Lookie what I got in the mail yesterday! A finished copy of my soon-to-be-released novel, HAVE A NICE DAY! So purty. I love the yellow cover underneath. And the peaking smiley face in the back. And, you know, the book inside. I really do love it. I hope you do, too! All will be revealed October 16.

Thursday, September 20, 2012

Working It

Oy. This is rough. Two days into writing the new novel, and I am not sleeping a wink. This was my day yesterday: Kid woke me up at 7 (actually, I was already up, but she got me out of my room). Tried to blog (failed), answered some emails, paid bills, did some banking, counted my (not) earnings from my weekend craft fair, folded laundry (much of this while I spent forty-seven minutes on the phone with AT&T regarding a rebate I should have received months ago), made Romy breakfast, did a twenty minute yoga tape, showered, ordered a pair of Vans with my (not) craft fair earnings, made Romy lunch, took her to her first day of preschool, parked my car in her school parking lot and tried to write in the less than one hour and forty-five minutes I had while she was in school, picked her up, bought a first day of school treat (she had a cookie, I had a taffy apple), went grocery shopping, rushed home to make Romy dinner before dance class, then dance class. After that: story time, bath time, bedtime. FUUUUUUUUUCCCCCCCKKKKKKK. Did you catch the minuscule writing time in there? Even right now, as I type this, I am in a panic because I have to get dressed (unshowered) to make it to the library at 9 a.m. for my two hour reservation in a little room to write my book. Am I seriously going to live like this until the book is finished? I already feel horrid. Insane. Tired. Ugly. Will it get better because the family will get into a rhythm? Or will it spiral completely out of control until I have to call my editor bawling that I will never be able to write another book until my daughter is in school full time (not for another two years)? Stay tuned for more Diary of a Mad Writer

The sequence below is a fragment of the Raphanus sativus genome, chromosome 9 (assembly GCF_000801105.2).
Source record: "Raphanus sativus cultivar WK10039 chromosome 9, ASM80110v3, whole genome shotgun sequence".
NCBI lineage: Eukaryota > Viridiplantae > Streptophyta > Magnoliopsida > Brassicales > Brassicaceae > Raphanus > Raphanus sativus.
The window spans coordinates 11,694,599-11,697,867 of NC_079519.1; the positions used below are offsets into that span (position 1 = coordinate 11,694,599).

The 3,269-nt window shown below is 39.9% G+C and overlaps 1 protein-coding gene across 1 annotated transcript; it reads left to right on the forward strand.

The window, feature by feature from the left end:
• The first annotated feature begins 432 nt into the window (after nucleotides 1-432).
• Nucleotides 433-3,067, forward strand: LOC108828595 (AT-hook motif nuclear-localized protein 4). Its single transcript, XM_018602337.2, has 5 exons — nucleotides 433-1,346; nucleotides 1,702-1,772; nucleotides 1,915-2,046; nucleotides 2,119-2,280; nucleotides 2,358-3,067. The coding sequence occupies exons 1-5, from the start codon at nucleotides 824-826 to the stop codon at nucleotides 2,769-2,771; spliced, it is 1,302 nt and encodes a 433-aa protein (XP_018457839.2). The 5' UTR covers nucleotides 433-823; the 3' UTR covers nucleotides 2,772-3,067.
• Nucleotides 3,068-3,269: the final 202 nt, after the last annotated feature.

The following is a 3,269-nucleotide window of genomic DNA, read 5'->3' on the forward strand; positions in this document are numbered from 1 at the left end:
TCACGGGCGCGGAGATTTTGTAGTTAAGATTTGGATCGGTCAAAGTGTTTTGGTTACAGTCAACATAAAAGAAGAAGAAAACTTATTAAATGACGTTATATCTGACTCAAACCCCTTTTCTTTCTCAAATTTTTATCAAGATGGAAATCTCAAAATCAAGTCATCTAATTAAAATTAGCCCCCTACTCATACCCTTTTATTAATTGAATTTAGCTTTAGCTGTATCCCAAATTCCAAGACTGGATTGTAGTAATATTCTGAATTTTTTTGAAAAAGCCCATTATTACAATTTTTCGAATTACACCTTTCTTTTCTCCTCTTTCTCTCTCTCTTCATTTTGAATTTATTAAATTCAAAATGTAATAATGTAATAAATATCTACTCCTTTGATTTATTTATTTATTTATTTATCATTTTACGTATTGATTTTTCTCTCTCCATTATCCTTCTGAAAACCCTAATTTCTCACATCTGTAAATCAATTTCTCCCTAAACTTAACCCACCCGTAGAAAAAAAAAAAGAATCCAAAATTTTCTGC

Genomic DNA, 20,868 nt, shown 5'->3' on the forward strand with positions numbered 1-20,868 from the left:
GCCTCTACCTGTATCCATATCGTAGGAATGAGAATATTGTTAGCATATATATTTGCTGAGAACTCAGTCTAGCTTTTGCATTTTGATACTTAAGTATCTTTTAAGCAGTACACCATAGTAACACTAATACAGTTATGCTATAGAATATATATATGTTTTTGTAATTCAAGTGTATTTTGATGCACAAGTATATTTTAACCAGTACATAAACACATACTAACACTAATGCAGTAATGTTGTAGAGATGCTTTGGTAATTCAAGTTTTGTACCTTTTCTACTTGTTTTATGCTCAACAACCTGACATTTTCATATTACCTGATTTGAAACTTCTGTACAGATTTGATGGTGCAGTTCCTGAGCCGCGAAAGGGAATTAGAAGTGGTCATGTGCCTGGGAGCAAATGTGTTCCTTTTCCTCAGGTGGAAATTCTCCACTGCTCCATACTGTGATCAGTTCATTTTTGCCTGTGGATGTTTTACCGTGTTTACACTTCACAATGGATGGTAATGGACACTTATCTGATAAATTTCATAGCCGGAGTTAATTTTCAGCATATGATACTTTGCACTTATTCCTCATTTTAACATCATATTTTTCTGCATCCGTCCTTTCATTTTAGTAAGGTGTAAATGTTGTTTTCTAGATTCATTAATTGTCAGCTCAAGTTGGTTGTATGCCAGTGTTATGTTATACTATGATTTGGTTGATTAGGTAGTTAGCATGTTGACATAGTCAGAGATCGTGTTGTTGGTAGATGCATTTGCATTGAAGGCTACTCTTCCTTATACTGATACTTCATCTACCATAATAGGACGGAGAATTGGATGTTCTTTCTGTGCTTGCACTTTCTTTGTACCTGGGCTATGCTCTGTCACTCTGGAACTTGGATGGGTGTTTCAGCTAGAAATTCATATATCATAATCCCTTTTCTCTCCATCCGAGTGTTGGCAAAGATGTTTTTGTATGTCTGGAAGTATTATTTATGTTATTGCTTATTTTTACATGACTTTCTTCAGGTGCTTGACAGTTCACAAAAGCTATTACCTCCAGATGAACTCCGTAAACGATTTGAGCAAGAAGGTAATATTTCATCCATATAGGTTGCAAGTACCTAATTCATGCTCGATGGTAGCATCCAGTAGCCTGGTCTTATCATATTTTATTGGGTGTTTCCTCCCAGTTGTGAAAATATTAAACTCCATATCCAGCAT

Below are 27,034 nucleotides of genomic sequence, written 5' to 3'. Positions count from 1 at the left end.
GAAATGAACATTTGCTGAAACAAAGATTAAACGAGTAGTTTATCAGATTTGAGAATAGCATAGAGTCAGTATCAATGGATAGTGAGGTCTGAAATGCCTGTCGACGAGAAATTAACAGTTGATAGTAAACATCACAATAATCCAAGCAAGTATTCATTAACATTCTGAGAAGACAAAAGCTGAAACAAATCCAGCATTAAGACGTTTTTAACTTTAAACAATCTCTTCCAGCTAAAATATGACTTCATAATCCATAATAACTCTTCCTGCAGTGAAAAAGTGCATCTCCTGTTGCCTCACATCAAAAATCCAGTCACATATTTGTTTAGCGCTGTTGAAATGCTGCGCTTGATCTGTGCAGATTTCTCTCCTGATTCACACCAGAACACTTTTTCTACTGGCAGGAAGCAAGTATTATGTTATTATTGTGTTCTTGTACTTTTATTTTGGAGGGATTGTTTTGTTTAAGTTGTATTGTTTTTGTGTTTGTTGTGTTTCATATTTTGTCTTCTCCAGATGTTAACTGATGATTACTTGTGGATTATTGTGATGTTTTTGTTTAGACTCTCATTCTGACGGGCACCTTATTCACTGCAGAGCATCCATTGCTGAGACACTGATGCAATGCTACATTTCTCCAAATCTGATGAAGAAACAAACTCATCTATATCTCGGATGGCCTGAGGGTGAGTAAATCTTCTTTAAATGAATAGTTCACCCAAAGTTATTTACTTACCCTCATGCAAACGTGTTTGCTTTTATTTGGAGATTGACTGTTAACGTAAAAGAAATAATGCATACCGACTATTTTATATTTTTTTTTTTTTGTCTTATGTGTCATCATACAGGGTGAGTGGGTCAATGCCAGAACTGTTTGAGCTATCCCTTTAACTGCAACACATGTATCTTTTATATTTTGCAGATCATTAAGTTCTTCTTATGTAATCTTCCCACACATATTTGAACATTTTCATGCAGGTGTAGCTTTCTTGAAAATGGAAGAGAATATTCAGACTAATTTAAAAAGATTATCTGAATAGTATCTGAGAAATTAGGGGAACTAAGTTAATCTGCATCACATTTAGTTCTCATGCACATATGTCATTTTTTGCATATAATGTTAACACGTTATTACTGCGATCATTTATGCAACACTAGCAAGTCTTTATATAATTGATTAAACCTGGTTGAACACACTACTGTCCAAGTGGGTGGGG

Tuesday, September 18, 2012

The Day

I knew this day was coming. I have never put it off like I have for this one. But it's not my fault. There were many things, situations, procedures, emotions that got in the way. But today is officially the day. The room is booked at my local library. My bag is packed with a binder, notebooks, pens, earplugs. I have the first six chapters, written a year ago, waiting for the rest of the book to begin. So today, ladies and gentlemen, I go back to writing after a very long hiatus. Let's hope I didn't forget how.

Monday, September 17, 2012

Not So Crafty